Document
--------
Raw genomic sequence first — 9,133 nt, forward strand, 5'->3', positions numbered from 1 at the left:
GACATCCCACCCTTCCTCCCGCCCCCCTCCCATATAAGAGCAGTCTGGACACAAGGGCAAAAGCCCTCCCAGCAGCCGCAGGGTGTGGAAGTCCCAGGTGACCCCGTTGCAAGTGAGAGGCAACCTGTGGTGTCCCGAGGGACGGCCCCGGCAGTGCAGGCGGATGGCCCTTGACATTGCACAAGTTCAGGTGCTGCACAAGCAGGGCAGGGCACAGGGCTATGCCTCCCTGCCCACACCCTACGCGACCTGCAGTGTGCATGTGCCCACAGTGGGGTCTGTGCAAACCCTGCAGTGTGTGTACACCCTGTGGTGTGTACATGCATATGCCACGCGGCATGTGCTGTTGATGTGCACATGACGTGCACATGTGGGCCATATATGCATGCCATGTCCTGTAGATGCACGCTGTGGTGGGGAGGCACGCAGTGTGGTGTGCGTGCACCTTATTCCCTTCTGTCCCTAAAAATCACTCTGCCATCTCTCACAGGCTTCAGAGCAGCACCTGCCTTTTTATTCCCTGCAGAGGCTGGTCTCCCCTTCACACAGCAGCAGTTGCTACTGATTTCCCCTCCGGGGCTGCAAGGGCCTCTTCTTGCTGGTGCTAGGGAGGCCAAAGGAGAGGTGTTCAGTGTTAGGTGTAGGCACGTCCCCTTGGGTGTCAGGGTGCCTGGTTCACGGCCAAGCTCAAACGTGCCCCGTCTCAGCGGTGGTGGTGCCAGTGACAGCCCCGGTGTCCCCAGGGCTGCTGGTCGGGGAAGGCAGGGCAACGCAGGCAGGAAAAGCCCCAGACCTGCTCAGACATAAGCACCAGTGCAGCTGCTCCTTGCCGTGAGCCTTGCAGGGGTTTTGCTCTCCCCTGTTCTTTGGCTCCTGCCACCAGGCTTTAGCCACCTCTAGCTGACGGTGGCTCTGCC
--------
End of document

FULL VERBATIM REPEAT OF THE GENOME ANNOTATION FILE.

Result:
Raw genomic sequence first — 9,133 nt, forward strand, 5'->3', positions numbered from 1 at the left:
GACATCCCACCCTTCCTCCCGCCCCCCTCCCATATAAGAGCAGTCTGGACACAAGGGCAAAAGCCCTCCCAGCAGCCGCAGGGTGTGGAAGTCCCAGGTGACCCCGTTGCAAGTGAGAGGCAACCTGTGGTGTCCCGAGGGACGGCCCCGGCAGTGCAGGCGGATGGCCCTTGACATTGCACAAGTTCAGGTGCTGCACAAGCAGGGCAGGGCACAGGGCTATGCCTCCCTGCCCACACCCTACGCGACCTGCAGTGTGCATGTGCCCACAGTGGGGTCTGTGCAAACCCTGCAGTGTGTGTACACCCTGTGGTGTGTACATGCATATGCCACGCGGCATGTGCTGTTGATGTGCACATGACGTGCACATGTGGGCCATATATGCATGCCATGTCCTGTAGATGCACGCTGTGGTGGGGAGGCACGCAGTGTGGTGTGCGTGCACCTTATTCCCTTCTGTCCCTAAAAATCACTCTGCCATCTCTCACAGGCTTCAGAGCAGCACCTGCCTTTTTATTCCCTGCAGAGGCTGGTCTCCCCTTCACACAGCAGCAGTTGCTACTGATTTCCCCTCCGGGGCTGCAAGGGCCTCTTCTTGCTGGTGCTAGGGAGGCCAAAGGAGAGGTGTTCAGTGTTAGGTGTAGGCACGTCCCCTTGGGTGTCAGGGTGCCTGGTTCACGGCCAAGCTCAAACGTGCCCCGTCTCAGCGGTGGTGGTGCCAGTGACAGCCCCGGTGTCCCCAGGGCTGCTGGTCGGGGAAGGCAGGGCAACGCAGGCAGGAAAAGCCCCAGACCTGCTCAGACATAAGCACCAGTGCAGCTGCTCCTTGCCGTGAGCCTTGCAGGGGTTTTGCTCTCCCCTGTTCTTTGGCTCCTGCCACCAGGCTTTAGCCACCTCTAGCTGACGGTGGCTCTGCC